Python Map & Filter Functions -DevSkrol


Map is a built-in function in python. It is used for transformation of the objects in a list or tuple.

Map function iterates through a list or tuple (iterable objects) implicitly and applies a function in each element.

Returns a map value.

It takes 2 arguments:

  1. Function to be applied
  2. Iterable Object

Lets take an example. There is a list of pet animals and birds. We need to convert all the string values in the list to uppercase.

Without using Map:

pets = ['Cat','Dog','Parrot','Ant','Bird']uppercase = []for names in pets:    name_upper = names.upper()    uppercase.append(name_upper)print(uppercase)Output:['CAT', 'DOG', 'PARROT', 'ANT', 'BIRD']

With Map:

myfriends = ['Cat','Dog','Parrot','Ant','Bird'] 
uppercase = list(map(str.upper,myfriends))
Output:['CAT', 'DOG', 'PARROT', 'ANT', 'BIRD']

In the map function, we sent the first argument as a function str.upper. The second argument is an iterable object on which the function to be applied.

Another example: Lets say we have a list of bill price values. We need to round the values.

floatNum = [4.77,2.33,9.02,10.67,0.66,4.67] 
intNew = list(map(round,floatNum))
Output:[4.77, 2.33, 9.02, 10.67, 0.66, 4.67]
[5, 2, 9, 11, 1, 5]


The Filter function applies a boolean function to each item of the iterable object and return the items only if the function returns True for it.

  • Init signature: filter(self, /, *args, **kwargs)
  • Docstring: filter(function or None, iterable) -> filter object
  • Return an iterator yielding those items of iterable for which function(item) is true.
  • If function is None, return the items that are true.
  • It is similar to map but the only difference is that, filter will return the element of list only if the condition is true.

Without Filter:

Lets say we have a list of people’s age. We need to filter only the age that is eligible for voting (> 18).

# Prints the age which is >= 18#Filter ages without filter() functionage_list = [15,18,45,90,5]def eligibility_vote(age):    return age >= 18for age in age_list:    if(eligibility_vote(age)):        print(age)Output:18 45 90

With Filter Function:

#With Filter 
age_list = [15,18,45,90,5]
def eligibility_vote(age):
return age >= 18
list(filter(eligibility_vote, age_list))Output:[18, 45, 90]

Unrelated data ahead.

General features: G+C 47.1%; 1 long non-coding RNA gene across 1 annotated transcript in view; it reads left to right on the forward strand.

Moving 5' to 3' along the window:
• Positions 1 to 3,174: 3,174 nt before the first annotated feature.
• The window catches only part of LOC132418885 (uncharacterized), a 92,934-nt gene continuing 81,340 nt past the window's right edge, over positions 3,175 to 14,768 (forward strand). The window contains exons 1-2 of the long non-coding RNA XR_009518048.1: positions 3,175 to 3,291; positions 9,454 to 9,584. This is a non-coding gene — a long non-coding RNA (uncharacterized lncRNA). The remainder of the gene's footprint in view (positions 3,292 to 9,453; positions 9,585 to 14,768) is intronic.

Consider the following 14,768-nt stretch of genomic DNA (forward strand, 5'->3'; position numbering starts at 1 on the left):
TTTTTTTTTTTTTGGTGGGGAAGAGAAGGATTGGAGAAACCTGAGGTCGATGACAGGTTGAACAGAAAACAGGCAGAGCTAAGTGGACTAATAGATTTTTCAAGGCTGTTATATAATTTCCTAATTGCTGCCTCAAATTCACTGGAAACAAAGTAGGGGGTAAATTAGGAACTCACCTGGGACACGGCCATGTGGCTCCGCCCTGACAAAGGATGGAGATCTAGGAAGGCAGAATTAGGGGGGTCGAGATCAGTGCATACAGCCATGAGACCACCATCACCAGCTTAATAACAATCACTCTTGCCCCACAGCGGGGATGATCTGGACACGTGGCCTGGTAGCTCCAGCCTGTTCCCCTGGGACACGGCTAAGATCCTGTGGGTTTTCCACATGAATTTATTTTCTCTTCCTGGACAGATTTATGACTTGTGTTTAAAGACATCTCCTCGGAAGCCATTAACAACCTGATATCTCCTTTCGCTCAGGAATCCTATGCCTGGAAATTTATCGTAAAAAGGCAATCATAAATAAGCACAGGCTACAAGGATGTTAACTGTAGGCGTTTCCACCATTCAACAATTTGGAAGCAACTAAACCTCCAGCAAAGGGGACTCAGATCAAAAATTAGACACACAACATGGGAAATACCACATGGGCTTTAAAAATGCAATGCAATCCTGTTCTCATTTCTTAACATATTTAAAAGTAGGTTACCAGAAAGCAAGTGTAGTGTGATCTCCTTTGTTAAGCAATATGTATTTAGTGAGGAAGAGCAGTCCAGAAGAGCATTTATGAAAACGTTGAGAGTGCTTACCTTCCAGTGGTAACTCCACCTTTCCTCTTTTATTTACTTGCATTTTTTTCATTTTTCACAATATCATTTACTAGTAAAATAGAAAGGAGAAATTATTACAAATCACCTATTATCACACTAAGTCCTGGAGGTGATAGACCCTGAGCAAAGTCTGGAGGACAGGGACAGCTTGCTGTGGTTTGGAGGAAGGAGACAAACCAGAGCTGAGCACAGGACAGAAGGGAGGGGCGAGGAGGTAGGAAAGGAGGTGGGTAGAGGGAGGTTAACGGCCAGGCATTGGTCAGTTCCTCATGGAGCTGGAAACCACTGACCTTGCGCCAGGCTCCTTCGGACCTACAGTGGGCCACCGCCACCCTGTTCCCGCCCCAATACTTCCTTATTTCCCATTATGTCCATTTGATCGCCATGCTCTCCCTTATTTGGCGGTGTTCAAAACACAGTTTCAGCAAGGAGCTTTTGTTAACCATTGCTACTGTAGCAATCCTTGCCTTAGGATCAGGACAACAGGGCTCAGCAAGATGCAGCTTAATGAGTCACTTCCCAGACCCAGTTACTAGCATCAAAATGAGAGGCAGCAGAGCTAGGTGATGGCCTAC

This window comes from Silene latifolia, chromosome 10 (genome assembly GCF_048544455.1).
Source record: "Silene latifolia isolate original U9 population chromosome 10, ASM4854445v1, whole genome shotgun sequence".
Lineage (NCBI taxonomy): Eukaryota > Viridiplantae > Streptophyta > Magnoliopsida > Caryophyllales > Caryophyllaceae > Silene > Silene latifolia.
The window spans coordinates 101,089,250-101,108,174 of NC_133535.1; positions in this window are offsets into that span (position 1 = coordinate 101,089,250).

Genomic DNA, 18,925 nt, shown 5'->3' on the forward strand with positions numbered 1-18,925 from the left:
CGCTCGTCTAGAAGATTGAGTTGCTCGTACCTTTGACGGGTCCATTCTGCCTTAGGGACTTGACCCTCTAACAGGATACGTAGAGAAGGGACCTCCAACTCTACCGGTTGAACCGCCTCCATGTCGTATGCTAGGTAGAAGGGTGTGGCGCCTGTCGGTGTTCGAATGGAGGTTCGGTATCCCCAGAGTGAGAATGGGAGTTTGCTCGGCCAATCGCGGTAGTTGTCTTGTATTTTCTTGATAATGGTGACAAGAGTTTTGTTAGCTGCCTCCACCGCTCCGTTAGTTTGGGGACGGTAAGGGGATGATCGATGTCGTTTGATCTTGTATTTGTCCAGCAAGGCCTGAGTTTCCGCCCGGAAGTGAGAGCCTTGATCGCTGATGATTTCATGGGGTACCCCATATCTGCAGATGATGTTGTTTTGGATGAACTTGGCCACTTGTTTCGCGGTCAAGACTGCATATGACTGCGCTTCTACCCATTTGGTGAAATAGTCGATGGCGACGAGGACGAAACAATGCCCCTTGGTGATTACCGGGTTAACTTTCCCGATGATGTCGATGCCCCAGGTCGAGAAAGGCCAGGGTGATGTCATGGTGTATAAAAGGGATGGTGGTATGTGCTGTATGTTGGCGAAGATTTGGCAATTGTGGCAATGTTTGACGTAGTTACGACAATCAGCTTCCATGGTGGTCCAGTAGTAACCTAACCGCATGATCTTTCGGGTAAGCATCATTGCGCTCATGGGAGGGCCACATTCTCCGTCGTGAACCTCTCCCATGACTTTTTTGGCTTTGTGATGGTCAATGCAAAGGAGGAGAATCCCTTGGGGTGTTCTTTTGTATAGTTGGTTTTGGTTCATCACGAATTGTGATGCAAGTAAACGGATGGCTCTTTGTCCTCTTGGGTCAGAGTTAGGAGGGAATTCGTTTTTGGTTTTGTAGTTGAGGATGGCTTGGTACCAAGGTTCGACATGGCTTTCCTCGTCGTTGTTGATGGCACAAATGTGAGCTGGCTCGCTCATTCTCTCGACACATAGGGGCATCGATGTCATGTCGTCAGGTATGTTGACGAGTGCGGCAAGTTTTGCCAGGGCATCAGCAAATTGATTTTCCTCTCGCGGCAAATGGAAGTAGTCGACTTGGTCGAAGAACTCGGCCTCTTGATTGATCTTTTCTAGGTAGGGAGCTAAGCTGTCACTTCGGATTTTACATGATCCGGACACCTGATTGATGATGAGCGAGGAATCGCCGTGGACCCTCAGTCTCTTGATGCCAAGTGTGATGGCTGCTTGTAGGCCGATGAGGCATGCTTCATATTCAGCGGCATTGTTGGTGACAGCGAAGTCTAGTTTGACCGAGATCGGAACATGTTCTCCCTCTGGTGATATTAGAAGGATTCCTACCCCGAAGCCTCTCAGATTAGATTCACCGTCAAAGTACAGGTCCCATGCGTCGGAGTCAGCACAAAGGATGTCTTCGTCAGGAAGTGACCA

What if the function is not a Boolean function?

It process the function but returns all the elements as it is.

As Filter function is not a transformation function, it will not change the items of the iterable object. It will just filter the items if the function is a Boolean function.

age_list = [15,18,45,90,5]

def eligibility_vote_all(age):
if age >= 18:
return age * 10
return age * 10

#Without Filter
for age in age_list:

new_list = list(filter(eligibility_vote_all,age_list))
[15, 18, 45, 90, 5]

Another Example:

words = ['Myth','Eat','Cry','Mass']
vowels = ['a','e','i','o','u']

def withVowel(a):
for c in a:
if c in vowels:
return True
return False

Output:['Eat', 'Mass']

Filter Vs Map In terms of for loops:

  • Filter returns the value only if the boolean function returns True.
  • Map function applies a function to all the items regardless of the return value of the function and creates a new iterable object with the result.


list(map(eligibility_vote,age_list))Output:[False, True, True, True, False]


list(filter(eligibility_vote,age_list))Output:[18, 45, 90]

If you would like to check other data structures in Python with examples, please visit the Python Tutorials from devskrol. You can also check the entire Basic Python Tutorial in devskrol.

Originally published at on November 27, 2021.




Data Science & Machine Learning Enthusiast | Software Developer | Blogger | |

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Asha Ponraj

Asha Ponraj

Data Science & Machine Learning Enthusiast | Software Developer | Blogger | |

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